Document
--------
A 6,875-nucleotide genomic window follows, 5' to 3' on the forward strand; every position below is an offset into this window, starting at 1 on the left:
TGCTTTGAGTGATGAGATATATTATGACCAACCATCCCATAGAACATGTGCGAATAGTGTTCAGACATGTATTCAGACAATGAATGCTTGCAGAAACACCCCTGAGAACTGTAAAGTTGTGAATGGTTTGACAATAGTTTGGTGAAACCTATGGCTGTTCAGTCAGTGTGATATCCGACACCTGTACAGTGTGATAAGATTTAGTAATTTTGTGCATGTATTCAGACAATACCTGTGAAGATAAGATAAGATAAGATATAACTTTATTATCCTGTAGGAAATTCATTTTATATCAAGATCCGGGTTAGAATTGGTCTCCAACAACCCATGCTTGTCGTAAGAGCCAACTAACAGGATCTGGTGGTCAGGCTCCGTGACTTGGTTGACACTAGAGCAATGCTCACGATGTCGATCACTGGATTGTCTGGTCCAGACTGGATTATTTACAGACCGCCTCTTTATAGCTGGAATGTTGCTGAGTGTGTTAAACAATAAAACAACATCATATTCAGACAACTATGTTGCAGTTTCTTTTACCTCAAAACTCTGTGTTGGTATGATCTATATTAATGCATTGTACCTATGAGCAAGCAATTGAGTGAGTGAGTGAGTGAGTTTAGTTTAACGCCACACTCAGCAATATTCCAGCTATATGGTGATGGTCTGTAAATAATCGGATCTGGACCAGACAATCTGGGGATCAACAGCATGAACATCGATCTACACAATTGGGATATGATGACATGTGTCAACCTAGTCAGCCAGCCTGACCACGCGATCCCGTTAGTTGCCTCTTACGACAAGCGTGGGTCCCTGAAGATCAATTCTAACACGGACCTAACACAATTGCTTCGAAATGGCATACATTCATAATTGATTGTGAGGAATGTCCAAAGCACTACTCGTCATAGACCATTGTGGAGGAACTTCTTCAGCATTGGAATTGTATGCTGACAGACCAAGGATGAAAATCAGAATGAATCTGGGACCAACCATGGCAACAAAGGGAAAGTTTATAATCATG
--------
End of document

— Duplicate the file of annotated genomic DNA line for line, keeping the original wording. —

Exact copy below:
A 6,875-nucleotide genomic window follows, 5' to 3' on the forward strand; every position below is an offset into this window, starting at 1 on the left:
TGCTTTGAGTGATGAGATATATTATGACCAACCATCCCATAGAACATGTGCGAATAGTGTTCAGACATGTATTCAGACAATGAATGCTTGCAGAAACACCCCTGAGAACTGTAAAGTTGTGAATGGTTTGACAATAGTTTGGTGAAACCTATGGCTGTTCAGTCAGTGTGATATCCGACACCTGTACAGTGTGATAAGATTTAGTAATTTTGTGCATGTATTCAGACAATACCTGTGAAGATAAGATAAGATAAGATATAACTTTATTATCCTGTAGGAAATTCATTTTATATCAAGATCCGGGTTAGAATTGGTCTCCAACAACCCATGCTTGTCGTAAGAGCCAACTAACAGGATCTGGTGGTCAGGCTCCGTGACTTGGTTGACACTAGAGCAATGCTCACGATGTCGATCACTGGATTGTCTGGTCCAGACTGGATTATTTACAGACCGCCTCTTTATAGCTGGAATGTTGCTGAGTGTGTTAAACAATAAAACAACATCATATTCAGACAACTATGTTGCAGTTTCTTTTACCTCAAAACTCTGTGTTGGTATGATCTATATTAATGCATTGTACCTATGAGCAAGCAATTGAGTGAGTGAGTGAGTGAGTTTAGTTTAACGCCACACTCAGCAATATTCCAGCTATATGGTGATGGTCTGTAAATAATCGGATCTGGACCAGACAATCTGGGGATCAACAGCATGAACATCGATCTACACAATTGGGATATGATGACATGTGTCAACCTAGTCAGCCAGCCTGACCACGCGATCCCGTTAGTTGCCTCTTACGACAAGCGTGGGTCCCTGAAGATCAATTCTAACACGGACCTAACACAATTGCTTCGAAATGGCATACATTCATAATTGATTGTGAGGAATGTCCAAAGCACTACTCGTCATAGACCATTGTGGAGGAACTTCTTCAGCATTGGAATTGTATGCTGACAGACCAAGGATGAAAATCAGAATGAATCTGGGACCAACCATGGCAACAAAGGGAAAGTTTATAATCATG